Merriam-Webster’s Word of the Day for July 1, 2021 is:
bijou BEE-zhoo noun
1 : a small dainty usually ornamental piece of delicate workmanship : jewel
2 : something delicate, elegant, or highly prized
“To celebrate her latest collection … jeweler Jesse Marlo Lazowski hosted an intimate dinner in New York City.… In a Putnam & Putnam–designed vitrine filled with layers of sand in desert-sunset hues, the bijoux were on full display and guests … took their turns trying on the fine jewelry baubles.” — Lilah Ramzi, Vogue, 2 Feb. 2018
“Reese Witherspoon fired up her scarlet and vermilion Christian Dior gown with Bulgari’s high jewelry. Her colorful bijoux included a Magnifica ring holding a 10-carat ruby and diamonds and a one-of-a-kind Barocko onyx, diamond and pearl bracelet.” — Alev Aktar, The New York Post, 6 May 2021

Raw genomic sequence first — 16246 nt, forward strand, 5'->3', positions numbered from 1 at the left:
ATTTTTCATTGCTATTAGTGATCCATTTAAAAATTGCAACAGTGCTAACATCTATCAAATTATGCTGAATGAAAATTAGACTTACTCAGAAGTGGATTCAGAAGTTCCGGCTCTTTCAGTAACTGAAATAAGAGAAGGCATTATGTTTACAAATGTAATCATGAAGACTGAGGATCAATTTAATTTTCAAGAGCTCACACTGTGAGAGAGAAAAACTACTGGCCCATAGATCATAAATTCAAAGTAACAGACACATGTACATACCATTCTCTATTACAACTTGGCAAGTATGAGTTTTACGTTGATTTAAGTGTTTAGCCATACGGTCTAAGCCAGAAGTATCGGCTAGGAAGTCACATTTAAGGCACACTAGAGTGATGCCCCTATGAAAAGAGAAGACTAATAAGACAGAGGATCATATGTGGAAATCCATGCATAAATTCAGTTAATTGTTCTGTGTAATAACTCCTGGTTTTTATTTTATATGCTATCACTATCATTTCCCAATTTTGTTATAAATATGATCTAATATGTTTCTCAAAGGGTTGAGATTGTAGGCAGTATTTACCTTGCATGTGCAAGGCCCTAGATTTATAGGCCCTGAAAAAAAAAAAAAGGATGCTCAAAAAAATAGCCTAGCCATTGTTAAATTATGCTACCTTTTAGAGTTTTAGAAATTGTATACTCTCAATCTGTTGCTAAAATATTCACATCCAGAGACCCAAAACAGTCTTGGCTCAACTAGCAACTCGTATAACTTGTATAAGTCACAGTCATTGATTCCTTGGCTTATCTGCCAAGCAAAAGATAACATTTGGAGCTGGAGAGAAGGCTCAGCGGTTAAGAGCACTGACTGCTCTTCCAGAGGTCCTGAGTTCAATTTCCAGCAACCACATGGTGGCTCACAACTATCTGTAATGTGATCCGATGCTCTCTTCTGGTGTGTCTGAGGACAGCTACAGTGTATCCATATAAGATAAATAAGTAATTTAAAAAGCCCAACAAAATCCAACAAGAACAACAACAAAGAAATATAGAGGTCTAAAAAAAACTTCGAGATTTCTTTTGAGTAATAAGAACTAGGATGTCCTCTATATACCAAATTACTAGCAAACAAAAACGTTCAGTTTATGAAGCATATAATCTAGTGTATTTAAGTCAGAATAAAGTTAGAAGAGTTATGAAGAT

Did you know?
Bijou (which can be pluralized as either bijoux or bijous) has adorned English since the late 17th century. We borrowed it from French, but the word ultimately traces to Breton, a Celtic language closely related to Cornish and Welsh and spoken by inhabitants of the Brittany region of northwest France. Our modern English word derives from Breton bizou, which means “ring.” That history makes bijou a rare gem in English because, although the Breton people occupied part of England for many years before they were pushed into France by the Anglo-Saxons in the 5th and 6th centuries, very few Breton-derived words remain in our language. (Another Breton descendant is menhir, a term for a kind of monolith.)